David Bourget (Western Ontario)
David Chalmers (ANU, NYU)
Rafael De Clercq
Jack Alan Reynolds
Learn more about PhilPapers
Philosophy and Phenomenological Research 85 (1):139-160 (2012)
Spinoza claims we can control any passion by forming a more clear and distinct idea of it. The interpretive consensus is that Spinoza is either wrong or over-stating his view. I argue that Spinoza’s view is plausible and insightful. After breaking down Spinoza’s characterization of the relevant act, I consider four existing interpretations and conclude that each is unsatisfactory. I then consider a further problem for Spinoza: how his definitions of ‘action’ and ‘passion’ make room for passions becoming action. I propose two solutions to this problem, both of which yield a hint regarding what act Spinoza has in mind. Using that hint, I propose that we can appreciate Spinoza’s insight by considering how philosophizing about a feeling can 'kill the mood.' The act of grasping how a passion exemplifies certain general truths, I hold, is a distinctly rational activity that has all the features Spinoza describes. I conclude by showing how this interpretation fits with Spinoza’s larger views on rational knowledge, rational joy, the comprehensibility of passions, and the relation between second- and first-order ideas.
|Keywords||Spinoza psychotherapy passion control reason 5p4|
|Categories||categorize this paper)|
Setup an account with your affiliations in order to access resources via your University's proxy server
Configure custom proxy (use this if your affiliation does not provide a proxy)
|Through your library|
References found in this work BETA
Saul Kripke (2010). Naming and Necessity. In Darragh Byrne & Max Kölbel (eds.), Philosophy. Routledge 431-433.
Antonio R. Damasio (2003). Looking for Spinoza Joy, Sorrow, and the Feeling Brain. Monograph Collection (Matt - Pseudo).
Jonathan Bennett (1984). A Study of Spinoza's 'Ethics. Cambridge University Press.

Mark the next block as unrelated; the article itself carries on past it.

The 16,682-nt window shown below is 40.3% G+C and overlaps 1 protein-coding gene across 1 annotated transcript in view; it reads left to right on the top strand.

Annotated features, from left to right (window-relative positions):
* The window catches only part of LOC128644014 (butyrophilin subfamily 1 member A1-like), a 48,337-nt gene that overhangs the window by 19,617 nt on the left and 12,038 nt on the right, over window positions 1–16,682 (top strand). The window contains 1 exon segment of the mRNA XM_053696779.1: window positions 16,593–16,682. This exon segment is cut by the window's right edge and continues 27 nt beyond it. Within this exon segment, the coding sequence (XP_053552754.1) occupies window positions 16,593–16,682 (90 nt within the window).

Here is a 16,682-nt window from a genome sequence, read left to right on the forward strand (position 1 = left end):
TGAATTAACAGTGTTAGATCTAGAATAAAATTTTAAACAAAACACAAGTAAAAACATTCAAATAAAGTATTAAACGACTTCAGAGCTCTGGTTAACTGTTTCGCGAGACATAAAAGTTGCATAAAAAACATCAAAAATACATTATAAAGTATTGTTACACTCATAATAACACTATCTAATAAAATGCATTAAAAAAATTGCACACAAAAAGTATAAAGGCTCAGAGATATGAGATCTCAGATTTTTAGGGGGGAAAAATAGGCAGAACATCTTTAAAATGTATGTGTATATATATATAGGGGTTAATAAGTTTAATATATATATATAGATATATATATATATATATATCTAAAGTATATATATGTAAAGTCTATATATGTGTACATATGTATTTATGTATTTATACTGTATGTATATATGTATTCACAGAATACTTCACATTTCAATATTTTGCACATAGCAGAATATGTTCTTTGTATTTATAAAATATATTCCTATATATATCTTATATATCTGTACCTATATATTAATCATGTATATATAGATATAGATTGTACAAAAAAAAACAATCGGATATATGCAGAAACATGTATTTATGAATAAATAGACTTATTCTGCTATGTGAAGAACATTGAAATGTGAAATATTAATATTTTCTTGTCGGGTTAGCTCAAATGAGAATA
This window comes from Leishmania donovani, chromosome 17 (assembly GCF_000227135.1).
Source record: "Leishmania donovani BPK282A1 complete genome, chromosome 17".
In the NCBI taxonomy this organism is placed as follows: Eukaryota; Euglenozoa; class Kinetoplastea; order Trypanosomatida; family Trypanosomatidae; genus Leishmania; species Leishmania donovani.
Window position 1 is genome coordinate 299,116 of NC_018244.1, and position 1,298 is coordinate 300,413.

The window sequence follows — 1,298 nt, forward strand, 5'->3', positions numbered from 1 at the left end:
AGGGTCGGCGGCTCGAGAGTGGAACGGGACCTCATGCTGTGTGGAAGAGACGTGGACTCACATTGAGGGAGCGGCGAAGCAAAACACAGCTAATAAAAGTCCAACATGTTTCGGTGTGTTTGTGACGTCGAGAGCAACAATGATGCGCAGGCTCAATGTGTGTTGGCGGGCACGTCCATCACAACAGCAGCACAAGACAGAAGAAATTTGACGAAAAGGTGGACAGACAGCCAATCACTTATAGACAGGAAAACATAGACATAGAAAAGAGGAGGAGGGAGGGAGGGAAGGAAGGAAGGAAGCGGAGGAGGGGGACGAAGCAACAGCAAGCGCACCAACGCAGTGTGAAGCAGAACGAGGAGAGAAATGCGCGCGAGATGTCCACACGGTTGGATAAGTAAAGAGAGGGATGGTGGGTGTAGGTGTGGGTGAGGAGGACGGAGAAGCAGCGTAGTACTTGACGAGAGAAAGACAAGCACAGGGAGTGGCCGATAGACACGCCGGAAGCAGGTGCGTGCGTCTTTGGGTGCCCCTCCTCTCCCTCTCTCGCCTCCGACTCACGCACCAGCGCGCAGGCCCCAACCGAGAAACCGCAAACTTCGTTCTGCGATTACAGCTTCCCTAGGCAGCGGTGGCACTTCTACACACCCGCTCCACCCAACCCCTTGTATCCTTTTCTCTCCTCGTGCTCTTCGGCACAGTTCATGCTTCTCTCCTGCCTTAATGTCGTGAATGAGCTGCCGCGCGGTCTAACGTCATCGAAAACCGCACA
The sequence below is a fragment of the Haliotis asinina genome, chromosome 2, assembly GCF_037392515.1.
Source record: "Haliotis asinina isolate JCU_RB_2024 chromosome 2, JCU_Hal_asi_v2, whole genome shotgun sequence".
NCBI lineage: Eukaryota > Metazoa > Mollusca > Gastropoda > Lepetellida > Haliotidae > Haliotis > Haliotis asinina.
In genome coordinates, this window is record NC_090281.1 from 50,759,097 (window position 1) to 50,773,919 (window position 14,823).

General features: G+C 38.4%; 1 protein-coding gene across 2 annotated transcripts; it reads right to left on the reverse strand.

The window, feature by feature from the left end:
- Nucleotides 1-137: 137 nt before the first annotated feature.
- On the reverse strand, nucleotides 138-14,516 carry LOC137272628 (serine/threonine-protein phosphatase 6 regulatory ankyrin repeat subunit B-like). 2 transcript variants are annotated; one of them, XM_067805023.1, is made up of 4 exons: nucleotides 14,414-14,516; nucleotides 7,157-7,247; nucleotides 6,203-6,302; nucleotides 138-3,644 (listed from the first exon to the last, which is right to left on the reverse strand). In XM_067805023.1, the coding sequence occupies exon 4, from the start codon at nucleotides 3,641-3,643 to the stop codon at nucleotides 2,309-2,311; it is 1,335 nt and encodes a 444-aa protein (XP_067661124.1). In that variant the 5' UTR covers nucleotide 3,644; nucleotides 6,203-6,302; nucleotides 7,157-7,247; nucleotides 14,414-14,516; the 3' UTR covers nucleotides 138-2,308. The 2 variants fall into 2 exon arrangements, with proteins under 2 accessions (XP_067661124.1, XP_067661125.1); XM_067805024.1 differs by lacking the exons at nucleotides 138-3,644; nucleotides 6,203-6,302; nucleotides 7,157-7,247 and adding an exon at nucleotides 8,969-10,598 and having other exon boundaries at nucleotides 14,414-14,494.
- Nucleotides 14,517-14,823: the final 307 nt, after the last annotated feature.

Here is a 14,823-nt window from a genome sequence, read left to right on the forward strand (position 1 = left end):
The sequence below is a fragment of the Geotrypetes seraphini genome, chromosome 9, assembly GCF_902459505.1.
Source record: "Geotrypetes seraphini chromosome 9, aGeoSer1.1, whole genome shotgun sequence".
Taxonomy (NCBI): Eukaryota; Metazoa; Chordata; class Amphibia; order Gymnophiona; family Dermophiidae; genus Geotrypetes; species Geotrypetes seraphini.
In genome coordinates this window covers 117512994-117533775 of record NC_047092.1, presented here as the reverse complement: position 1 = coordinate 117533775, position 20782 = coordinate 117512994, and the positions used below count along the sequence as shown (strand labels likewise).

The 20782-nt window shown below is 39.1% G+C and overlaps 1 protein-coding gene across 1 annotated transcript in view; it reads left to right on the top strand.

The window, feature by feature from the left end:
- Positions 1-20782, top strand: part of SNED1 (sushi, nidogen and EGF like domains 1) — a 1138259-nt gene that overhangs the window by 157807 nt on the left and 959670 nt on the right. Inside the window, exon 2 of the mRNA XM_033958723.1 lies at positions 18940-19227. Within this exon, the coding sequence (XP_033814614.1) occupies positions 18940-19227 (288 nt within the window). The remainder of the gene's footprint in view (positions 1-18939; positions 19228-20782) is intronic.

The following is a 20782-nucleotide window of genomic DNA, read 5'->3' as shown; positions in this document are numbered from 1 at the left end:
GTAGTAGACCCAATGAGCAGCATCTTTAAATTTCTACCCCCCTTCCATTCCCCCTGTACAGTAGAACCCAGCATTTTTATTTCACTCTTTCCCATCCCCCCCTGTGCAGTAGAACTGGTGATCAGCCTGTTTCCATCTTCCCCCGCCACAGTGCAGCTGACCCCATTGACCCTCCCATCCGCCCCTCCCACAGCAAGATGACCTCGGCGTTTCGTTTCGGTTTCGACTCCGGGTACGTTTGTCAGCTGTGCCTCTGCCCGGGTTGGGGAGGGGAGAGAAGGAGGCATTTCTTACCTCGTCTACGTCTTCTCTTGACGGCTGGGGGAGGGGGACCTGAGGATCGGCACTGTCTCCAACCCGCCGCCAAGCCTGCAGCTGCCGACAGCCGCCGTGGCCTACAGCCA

Steven M. Nadler (2006). Spinoza's Ethics: An Introduction. Cambridge University Press.
Citations of this work BETA
No citations found.
Similar books and articles
Martin Lin (2006). Spinoza's Account of Akrasia. Journal of the History of Philosophy 44 (3):395-414.
Alexander Douglas (2012). Collingwoods Reading of Spinozas Psychology. Collingwood and British Idealism Studies 18 (1):65-80.
Brandon C. Look (2007). Perfection, Power and the Passions in Spinoza and Leibniz. Revue Roumaine de la Philosophie 51 (1-2):21-38.
Thomas Cook, Adequate Understanding of Inadequate Ideas: Power and Paradox in Spinoza's Cognitive Therapy.
Simon B. Duffy (2011). The Role of Joyful Passions in Spinoza’s Theory of Relations. In Dimitris Vardoulakis (ed.), Spinoza Now. Minnesota University Press
George Louis Kline (1952/1981). Spinoza in Soviet Philosophy: A Series of Essays, Selected and Translated, and with an Introduction. Hyperion Press.
Espen Gamlund (2011). Living Under the Guidance of Reason: Arne Naess's Interpretation of Spinoza. Inquiry 54 (1):2-17.
Donald Rutherford (2008). Spinoza and the Dictates of Reason. Inquiry 51 (5):485 – 511.
Walter Wright (2003). The Shadow of Spinoza In Fichte's WL 1804. Idealistic Studies 33 (2/3):161-174.
Steven Nadler (2008). Spinoza and Consciousness. Mind 117 (467):575-601.
Seymour Feldman (1992). Spinoza: A Marrano of Reason? Inquiry 35 (1):37 – 53.
Willi Goetschel (2003). Heine's Spinoza. Idealistic Studies 33 (2/3):203-217.
Kristina Meshelski (2011). Two Kinds of Definition in Spinoza's Ethics. British Journal for the History of Philosophy 19 (2):201-218.
Wiep van Bunge (2012). Spinoza Past and Present: Essays on Spinoza, Spinozism, and Spinoza Scholarship. Brill.
Nancy Levene (2004). Spinoza's Revelation: Religion, Democracy, and Reason. Cambridge University Press.
Added to index2011-10-25
Total downloads88 ( #37,808 of 1,726,249 )
Recent downloads (6 months)8 ( #84,767 of 1,726,249 )
How can I increase my downloads?